The infamous day in November 1963 when President John F. Kennedy’s life came to an unexpected and undeserved end was a day of mourning for the entire world. He was the champion of the poor, but nevertheless one of his memorable statements during his inaugural address is difficult to comprehend.
It was easy for him to say, “Ask not what your country can do for you; ask what you can do for your country.” It seems to me that he was one of the rare individuals for whom this country could rarely have done any more than it had already done before he even began his remarkable contribution to the nation in return.
For example, according to the 2013 Time Inc. publication People, “Jack & Jackie: Remembering Camelot, 50 Years Later,” John F. Kennedy was the child of “extreme wealth and influence.” During JFK’s 1946 campaign for Congress representing Massachusetts’ 11th District, his father — whom had, by the way, served Franklin Delano Roosevelt’s ambassador to the United Kingdom — had, according to People, promised, “We’re going to sell Jack like soap flakes” and Jack won 73 percent of the votes.
Now, in contrast to him, what about those for whom poverty, prejudice, racism, and above all a double standard of justice have been their primary experiences in this the greatest and the most prosperous nation the world?
In general, those who have everything and still want more at the expense of perhaps 90 percent of the society might have something to do with the existence of those who give the worst of themselves because that is all that they have received from the “country.” And more importantly, how about tens of millions of Americans who do their best and yet do not receive a fair share of the nation’s resources?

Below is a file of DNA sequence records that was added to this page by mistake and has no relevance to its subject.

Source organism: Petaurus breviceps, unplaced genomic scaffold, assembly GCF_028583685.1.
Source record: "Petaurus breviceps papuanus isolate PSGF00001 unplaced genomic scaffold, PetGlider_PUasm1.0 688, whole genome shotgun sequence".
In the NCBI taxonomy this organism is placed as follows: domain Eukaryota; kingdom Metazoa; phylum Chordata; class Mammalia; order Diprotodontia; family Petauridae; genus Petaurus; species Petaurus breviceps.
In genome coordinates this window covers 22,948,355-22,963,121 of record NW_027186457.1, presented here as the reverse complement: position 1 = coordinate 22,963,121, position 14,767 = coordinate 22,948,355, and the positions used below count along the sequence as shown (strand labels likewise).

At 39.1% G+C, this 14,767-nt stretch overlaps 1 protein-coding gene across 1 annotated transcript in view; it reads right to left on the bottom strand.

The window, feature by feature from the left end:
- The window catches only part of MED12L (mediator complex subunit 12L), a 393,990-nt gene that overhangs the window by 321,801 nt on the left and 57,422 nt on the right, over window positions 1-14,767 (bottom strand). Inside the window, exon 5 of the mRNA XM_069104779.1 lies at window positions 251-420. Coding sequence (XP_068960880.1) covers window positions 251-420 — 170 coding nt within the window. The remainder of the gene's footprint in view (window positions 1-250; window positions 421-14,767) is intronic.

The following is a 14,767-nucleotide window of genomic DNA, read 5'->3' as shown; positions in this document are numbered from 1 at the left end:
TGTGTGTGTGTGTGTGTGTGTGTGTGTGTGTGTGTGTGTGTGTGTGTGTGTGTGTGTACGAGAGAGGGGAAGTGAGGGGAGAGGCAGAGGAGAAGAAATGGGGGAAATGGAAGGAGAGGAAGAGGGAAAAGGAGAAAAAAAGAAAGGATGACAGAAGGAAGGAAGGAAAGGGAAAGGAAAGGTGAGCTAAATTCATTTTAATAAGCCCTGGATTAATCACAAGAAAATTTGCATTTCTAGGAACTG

I am deeply relieved, impressed, and moved by Mayor Billy Kenoi’s message explaining his decision to sign Bill 113, regulating GMO practices.
In particular, I thank our mayor for the following:
1. Affirming support for local farmers and ranchers versus corporate agribusinesses;
2. Stressing the importance of carefully protecting Hawaii’s environment and its people’s health;
3. Providing clear information about steps the county is taking to support a variety of different types of local agriculture, which is essential for us to have a healthy, sustainable economy and access to local foods;
4. Emphasizing his commitment to monitor the impacts felt by local farmers and ranchers, and focus on fact-based information related to environmental and agricultural decisions, including those related to GMO practices.
In a world where it seems that corporations often control government decisions, the County Council’s passage of Bill 113 and the mayor’s signing it give me hope that government can have integrity and serve the best interests of the people.
Once again, much thanks!